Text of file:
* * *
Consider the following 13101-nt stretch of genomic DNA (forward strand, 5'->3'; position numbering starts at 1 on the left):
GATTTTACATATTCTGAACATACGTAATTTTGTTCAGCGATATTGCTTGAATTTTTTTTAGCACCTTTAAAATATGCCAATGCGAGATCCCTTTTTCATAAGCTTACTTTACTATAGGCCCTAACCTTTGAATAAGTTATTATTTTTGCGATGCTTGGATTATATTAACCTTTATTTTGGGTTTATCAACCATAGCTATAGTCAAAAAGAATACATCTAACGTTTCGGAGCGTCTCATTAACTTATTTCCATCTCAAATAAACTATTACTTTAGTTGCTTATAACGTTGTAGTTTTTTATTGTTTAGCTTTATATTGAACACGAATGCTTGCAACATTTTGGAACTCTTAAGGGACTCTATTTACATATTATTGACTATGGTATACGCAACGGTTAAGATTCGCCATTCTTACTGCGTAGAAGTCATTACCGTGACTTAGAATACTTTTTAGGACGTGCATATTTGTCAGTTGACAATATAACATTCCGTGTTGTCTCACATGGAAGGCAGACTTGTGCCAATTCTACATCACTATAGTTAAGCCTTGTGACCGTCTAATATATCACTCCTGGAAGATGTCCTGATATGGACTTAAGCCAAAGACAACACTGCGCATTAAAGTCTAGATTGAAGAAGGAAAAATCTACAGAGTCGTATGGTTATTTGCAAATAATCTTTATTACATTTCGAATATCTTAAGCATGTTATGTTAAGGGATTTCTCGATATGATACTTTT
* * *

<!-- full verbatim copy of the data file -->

Consider the following 13101-nt stretch of genomic DNA (forward strand, 5'->3'; position numbering starts at 1 on the left):
GATTTTACATATTCTGAACATACGTAATTTTGTTCAGCGATATTGCTTGAATTTTTTTTAGCACCTTTAAAATATGCCAATGCGAGATCCCTTTTTCATAAGCTTACTTTACTATAGGCCCTAACCTTTGAATAAGTTATTATTTTTGCGATGCTTGGATTATATTAACCTTTATTTTGGGTTTATCAACCATAGCTATAGTCAAAAAGAATACATCTAACGTTTCGGAGCGTCTCATTAACTTATTTCCATCTCAAATAAACTATTACTTTAGTTGCTTATAACGTTGTAGTTTTTTATTGTTTAGCTTTATATTGAACACGAATGCTTGCAACATTTTGGAACTCTTAAGGGACTCTATTTACATATTATTGACTATGGTATACGCAACGGTTAAGATTCGCCATTCTTACTGCGTAGAAGTCATTACCGTGACTTAGAATACTTTTTAGGACGTGCATATTTGTCAGTTGACAATATAACATTCCGTGTTGTCTCACATGGAAGGCAGACTTGTGCCAATTCTACATCACTATAGTTAAGCCTTGTGACCGTCTAATATATCACTCCTGGAAGATGTCCTGATATGGACTTAAGCCAAAGACAACACTGCGCATTAAAGTCTAGATTGAAGAAGGAAAAATCTACAGAGTCGTATGGTTATTTGCAAATAATCTTTATTACATTTCGAATATCTTAAGCATGTTATGTTAAGGGATTTCTCGATATGATACTTTT